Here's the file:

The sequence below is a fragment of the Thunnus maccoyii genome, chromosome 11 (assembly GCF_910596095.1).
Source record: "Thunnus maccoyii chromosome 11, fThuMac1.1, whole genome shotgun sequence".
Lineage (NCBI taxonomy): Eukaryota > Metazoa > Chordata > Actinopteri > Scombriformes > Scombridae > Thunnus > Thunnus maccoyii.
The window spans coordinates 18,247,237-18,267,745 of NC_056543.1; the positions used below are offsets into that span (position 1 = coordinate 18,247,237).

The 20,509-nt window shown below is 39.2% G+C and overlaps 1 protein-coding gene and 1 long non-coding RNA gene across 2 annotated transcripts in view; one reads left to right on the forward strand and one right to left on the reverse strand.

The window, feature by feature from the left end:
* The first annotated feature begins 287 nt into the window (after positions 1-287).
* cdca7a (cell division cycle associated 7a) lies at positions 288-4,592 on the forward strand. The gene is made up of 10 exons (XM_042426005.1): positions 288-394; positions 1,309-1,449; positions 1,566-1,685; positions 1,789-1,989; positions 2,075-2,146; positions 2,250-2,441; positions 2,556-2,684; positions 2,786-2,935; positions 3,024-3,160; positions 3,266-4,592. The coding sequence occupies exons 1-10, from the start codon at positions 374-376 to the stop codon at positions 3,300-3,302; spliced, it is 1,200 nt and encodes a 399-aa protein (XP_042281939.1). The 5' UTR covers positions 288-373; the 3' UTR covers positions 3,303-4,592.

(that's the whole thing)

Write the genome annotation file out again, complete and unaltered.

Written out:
The sequence below is a fragment of the Thunnus maccoyii genome, chromosome 11 (assembly GCF_910596095.1).
Source record: "Thunnus maccoyii chromosome 11, fThuMac1.1, whole genome shotgun sequence".
Lineage (NCBI taxonomy): Eukaryota > Metazoa > Chordata > Actinopteri > Scombriformes > Scombridae > Thunnus > Thunnus maccoyii.
The window spans coordinates 18,247,237-18,267,745 of NC_056543.1; the positions used below are offsets into that span (position 1 = coordinate 18,247,237).

The 20,509-nt window shown below is 39.2% G+C and overlaps 1 protein-coding gene and 1 long non-coding RNA gene across 2 annotated transcripts in view; one reads left to right on the forward strand and one right to left on the reverse strand.

The window, feature by feature from the left end:
* The first annotated feature begins 287 nt into the window (after positions 1-287).
* cdca7a (cell division cycle associated 7a) lies at positions 288-4,592 on the forward strand. The gene is made up of 10 exons (XM_042426005.1): positions 288-394; positions 1,309-1,449; positions 1,566-1,685; positions 1,789-1,989; positions 2,075-2,146; positions 2,250-2,441; positions 2,556-2,684; positions 2,786-2,935; positions 3,024-3,160; positions 3,266-4,592. The coding sequence occupies exons 1-10, from the start codon at positions 374-376 to the stop codon at positions 3,300-3,302; spliced, it is 1,200 nt and encodes a 399-aa protein (XP_042281939.1). The 5' UTR covers positions 288-373; the 3' UTR covers positions 3,303-4,592.